These 6 Things

This post is geared to the educators out there, so if you know a teacher pass this along! I have been blessed to teach with some great educators. Not just people good at their job, but individuals who are constantly pushing themselves to be even better. One of these individuals is Mr. Dave Stuart.

Several times a year students will comment about how great Mr. Stuart is and stir up a little bit of teacher envy inside my teacher soul. To a high school student some teachers are “great” because they allow cell phones, or give open note tests, or don’t keep track of tardies. The more I have gotten to know Mr. Stuart, and how his class functions, the more I have realized he probably expects more from his students than the average teacher.

During the second year at my current school I became more interested in finding out what makes Mr. Stuart such a great teacher in the minds of so many students. I asked students, positioned our instructional rounds group so we would see Mr. Stuart in action, asked colleagues, and even asked Dave for bit of advice.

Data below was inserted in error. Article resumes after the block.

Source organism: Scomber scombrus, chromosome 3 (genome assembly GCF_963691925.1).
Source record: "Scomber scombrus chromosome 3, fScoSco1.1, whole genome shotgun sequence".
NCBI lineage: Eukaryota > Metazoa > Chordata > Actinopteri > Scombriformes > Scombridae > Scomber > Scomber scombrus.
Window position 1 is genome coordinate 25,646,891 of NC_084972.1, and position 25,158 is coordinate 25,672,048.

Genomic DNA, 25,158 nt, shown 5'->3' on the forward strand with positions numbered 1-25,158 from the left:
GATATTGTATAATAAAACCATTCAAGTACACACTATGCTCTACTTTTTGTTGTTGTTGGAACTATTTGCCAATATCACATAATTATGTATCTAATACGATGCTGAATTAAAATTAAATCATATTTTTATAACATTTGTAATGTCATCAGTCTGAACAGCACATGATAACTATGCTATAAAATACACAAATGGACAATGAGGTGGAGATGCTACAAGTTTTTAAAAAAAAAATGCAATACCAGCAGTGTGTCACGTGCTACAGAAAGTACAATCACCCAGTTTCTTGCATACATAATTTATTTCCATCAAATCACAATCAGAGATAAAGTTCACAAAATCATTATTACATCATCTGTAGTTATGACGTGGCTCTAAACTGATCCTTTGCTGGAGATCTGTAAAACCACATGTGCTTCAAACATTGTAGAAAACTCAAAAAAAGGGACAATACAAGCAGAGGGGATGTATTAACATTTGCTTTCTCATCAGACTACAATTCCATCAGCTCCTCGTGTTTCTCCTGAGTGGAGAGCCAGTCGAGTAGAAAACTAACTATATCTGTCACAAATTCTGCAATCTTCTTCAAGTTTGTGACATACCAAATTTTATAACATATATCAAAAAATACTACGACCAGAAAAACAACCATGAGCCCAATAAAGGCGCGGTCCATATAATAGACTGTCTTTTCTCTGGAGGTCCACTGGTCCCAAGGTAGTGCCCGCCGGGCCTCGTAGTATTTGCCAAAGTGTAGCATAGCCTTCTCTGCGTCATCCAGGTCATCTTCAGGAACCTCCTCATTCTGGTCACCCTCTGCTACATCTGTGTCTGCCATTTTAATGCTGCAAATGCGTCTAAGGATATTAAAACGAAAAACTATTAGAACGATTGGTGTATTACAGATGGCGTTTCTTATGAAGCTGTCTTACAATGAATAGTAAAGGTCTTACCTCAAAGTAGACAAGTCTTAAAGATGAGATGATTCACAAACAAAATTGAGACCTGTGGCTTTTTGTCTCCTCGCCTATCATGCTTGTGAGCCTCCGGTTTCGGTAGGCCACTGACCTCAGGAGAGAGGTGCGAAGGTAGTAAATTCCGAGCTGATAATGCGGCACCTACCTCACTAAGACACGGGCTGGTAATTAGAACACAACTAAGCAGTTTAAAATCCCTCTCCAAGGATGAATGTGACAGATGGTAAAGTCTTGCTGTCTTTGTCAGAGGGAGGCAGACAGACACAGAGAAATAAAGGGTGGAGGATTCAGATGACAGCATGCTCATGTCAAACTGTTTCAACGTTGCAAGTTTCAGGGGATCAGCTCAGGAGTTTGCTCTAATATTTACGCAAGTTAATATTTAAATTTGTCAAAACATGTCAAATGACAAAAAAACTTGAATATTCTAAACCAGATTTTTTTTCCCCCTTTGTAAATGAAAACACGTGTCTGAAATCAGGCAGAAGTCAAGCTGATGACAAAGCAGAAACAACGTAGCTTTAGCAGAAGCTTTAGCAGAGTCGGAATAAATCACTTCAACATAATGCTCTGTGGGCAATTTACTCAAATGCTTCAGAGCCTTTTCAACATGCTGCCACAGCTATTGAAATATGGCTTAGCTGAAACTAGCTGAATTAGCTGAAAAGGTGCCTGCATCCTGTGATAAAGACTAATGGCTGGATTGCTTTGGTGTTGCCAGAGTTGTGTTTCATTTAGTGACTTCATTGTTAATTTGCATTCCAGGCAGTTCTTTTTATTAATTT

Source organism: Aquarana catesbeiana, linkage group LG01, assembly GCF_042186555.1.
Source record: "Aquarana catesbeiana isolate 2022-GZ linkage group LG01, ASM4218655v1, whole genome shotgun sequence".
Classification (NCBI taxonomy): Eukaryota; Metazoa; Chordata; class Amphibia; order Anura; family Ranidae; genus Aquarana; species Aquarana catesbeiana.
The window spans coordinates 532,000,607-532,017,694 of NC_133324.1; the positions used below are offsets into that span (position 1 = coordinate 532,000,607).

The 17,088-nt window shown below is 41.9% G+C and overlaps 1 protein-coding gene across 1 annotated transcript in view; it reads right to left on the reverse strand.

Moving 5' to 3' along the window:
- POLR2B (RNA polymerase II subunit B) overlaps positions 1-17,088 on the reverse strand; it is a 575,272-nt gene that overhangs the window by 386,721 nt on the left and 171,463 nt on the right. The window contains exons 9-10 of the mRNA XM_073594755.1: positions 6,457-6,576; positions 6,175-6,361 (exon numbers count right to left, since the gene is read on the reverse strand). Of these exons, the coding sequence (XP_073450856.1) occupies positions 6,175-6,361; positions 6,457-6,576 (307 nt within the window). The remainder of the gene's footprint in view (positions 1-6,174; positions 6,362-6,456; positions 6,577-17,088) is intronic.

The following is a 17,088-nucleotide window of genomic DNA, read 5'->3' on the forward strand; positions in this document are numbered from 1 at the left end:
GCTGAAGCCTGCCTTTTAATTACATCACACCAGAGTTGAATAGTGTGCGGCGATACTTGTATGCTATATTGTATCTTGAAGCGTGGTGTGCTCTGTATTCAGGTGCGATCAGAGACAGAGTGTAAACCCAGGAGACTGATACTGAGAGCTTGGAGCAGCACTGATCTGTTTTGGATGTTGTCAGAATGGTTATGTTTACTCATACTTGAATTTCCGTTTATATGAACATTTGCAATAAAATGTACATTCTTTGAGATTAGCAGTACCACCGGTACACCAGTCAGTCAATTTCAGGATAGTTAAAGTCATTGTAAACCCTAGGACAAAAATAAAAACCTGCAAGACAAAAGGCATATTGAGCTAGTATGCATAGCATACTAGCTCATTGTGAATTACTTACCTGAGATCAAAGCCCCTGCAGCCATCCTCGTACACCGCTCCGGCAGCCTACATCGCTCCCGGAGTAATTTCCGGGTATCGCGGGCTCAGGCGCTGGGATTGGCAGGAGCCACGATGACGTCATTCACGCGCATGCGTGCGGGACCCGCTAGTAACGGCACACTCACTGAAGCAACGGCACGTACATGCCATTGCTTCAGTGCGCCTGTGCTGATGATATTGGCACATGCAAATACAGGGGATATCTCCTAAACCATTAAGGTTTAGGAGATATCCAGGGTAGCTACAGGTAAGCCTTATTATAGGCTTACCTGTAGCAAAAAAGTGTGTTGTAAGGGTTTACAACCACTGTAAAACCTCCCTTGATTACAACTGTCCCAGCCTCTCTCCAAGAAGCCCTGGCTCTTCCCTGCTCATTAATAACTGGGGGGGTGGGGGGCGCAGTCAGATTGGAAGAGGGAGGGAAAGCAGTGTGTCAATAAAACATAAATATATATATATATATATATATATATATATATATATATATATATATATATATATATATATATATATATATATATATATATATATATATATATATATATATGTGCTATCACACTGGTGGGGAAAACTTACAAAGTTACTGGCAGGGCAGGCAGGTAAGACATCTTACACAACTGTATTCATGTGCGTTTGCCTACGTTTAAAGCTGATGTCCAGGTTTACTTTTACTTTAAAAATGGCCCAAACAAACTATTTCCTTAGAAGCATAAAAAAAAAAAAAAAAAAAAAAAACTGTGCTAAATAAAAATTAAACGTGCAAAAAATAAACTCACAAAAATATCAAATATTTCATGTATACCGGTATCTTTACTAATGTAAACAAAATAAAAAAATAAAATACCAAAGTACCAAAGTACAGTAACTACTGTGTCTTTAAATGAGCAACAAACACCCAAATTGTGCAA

Through these observations and conversations I learned a lot about things Mr. Stuart’s class does but I was missing the real difference that helps students key in to his instruction. It is not some trendy pedagogy that helps students enjoy Mr. Stuart’s class. Sure, students frequently share about a good Pop-Up Debate, or how the Article of the Week is relevant in their life.  What underscores all of these activities is a set of beliefs students share in that class.

The Five Beliefs are:

  1. Credibility: I believe in my teacher.
  2. Belonging: I belong in this classroom.
  3. Effort: I can improve through my effort.
  4. Efficacy: I can succeed at this.
  5. Value: This work has value for me.

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I have the benefit of being in the same building as Dave and can pick his brain if I am looking to try something from his class in my own room. I have even tried resources on his website. If you are anything like me, I like to have a physical copy as a guide when trying something new that has some type of format involved. As a college student I remember having Harry Wong’s First Days of School, and once I started my current assignment a colleague handed me Teach Like a Champion 2.0. Both of these were great resources to help build a skill-set as a teacher.